Five years ago I had very little control over my brain.
Actually, I didn’t really start getting a good grip on my brain until maybe two years ago.
I’ve done a tremendous amount of work on managing my mind in the last couple years.
I still have work to do, but I no longer lose hours or days obsessively thinking about shit I can’t control.
There is plenty to lose my mind over.
THERE IS PLENTY.
The light bulb did not go off on this overnight.
Anyone who has parented a three-year-old who wants to buckle her car seat by herself knows you cannot control other people.
And yet, this light bulb didn’t go off after my first kid.
It didn’t go off after my second.
It didn’t go off after my third, or fourth or fifth.
But it did go off during my divorce.
My divorce is the hardest thing I’ve ever experienced.
It was gut wrenching and exhausting and really fucking infuriating at times.
And it’s during those infuriating times I started really practicing mastering my mind.
Because if I focused on stuff that is happening on an almost daily basis in my life — stuff that affects me or the kids but also stuff I have absolutely no control over — I’d be in a constant loop of obsession.
And stress, exasperation, fear, and anger.
Living in that Circle of Concern – the place where you are perpetually focused on shit you have absolutely no control over – is debilitating.
And it’s futile.
It gets you nowhere, it exhausts you, and it prevents you from living a productive, fulfilling life.
It freezes you in time and keeps you stuck and miserable and living in perpetual panic and fear.
I didn’t fully realize I was doing this to myself until about halfway through my divorce process.
That’s when I really started focusing on my Circle of Influence.
The Circle of Influence is the stuff in your life you actually have control over.
I don’t totally have this mastered yet.
I slipped into the Circle of Concern pretty hardcore this past Saturday.
And that’s okay.
I don’t know anyone who has completely eliminated forty or fifty-year-old thought processes in a few months or even in a few years.
This stuff takes time.
But the more your practice, the better you get.
Sometimes I slip up and revert to old behaviors, but I’m getting pretty good at catching myself before I lose a whole day to thoughts that have spiraled out of control.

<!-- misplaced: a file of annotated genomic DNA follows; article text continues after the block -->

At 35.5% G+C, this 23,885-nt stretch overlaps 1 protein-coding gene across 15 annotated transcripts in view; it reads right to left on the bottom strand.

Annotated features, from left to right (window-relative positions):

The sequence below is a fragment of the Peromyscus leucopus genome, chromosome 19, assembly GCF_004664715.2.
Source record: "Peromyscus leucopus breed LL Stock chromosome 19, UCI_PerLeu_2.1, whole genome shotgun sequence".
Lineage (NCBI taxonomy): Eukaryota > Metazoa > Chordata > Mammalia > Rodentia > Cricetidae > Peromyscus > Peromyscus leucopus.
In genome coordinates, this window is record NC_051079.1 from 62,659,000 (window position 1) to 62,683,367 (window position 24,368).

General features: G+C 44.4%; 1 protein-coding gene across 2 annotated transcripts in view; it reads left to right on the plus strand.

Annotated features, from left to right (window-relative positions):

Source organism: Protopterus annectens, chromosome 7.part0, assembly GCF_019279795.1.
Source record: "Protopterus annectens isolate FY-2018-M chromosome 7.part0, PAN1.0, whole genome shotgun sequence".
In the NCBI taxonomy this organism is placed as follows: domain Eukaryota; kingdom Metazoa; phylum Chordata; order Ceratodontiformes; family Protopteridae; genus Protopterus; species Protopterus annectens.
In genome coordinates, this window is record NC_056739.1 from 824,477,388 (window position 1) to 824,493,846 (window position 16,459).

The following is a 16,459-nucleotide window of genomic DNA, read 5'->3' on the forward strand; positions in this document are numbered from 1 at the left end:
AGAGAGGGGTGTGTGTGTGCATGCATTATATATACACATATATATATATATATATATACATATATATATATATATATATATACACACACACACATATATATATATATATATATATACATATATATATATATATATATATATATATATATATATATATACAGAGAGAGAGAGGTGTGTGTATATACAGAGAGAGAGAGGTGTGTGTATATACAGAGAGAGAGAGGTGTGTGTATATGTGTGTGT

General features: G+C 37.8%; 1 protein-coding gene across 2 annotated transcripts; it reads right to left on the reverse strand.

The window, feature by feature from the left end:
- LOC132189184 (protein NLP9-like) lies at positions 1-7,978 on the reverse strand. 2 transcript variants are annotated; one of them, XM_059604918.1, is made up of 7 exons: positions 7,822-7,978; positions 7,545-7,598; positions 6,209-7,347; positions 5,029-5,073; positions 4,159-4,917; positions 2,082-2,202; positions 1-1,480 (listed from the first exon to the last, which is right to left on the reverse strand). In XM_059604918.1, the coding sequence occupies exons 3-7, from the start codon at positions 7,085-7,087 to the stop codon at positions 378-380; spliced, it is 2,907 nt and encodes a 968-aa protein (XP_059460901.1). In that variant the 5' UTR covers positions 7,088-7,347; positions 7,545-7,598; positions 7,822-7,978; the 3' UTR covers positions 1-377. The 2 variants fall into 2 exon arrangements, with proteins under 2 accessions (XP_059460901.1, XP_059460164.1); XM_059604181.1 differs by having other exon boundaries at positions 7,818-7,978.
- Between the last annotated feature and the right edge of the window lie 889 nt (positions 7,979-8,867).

And you know what?
I’m grateful for this practice.
The hard stuff – if you embrace it and lean into it – helps you grow SO MUCH.
I’m a better parent, a better communicator, a better business owner, and a better human being for having gone through this.
I never would have done this work if I had stayed married. I tried but I was so emotionally drained from living the way I had been living I just couldn’t do it.
And honestly, I never would have done this work if I had been in a healthier relationship.
Dysfunction has forced me to learn how to effectively function.
What a gift!
And it’s helped me figure out what deserves my brain power and what doesn’t.
It hasn’t been easy.
But it sure as hell hasn’t been harder than thinking myself into a fucking frenzy on a daily basis.
That shit is TIRING.
Instead I’m doing the tiring work of learning how to manage and redirect my brain.
That’s the kind of tiring that gives you a big return on your investment.
And I’m all about that kind of tired.
If I’m gonna have a tired brain, I want my kids and myself to at least benefit from it.
And we are all benefitting from me doing the work.
Just in case your brain immediately went to, Well maybe she can do that, but I can’t…
I am not a superhero with special powers.
We are all capable of doing this work.
We are all capable of change and growth and a well-managed brain.
There’s no timeline for this. There’s no deadline.
It’s a process that takes time but which also improves exponentially the more you practice.
And there’s no better time to start practicing than right now.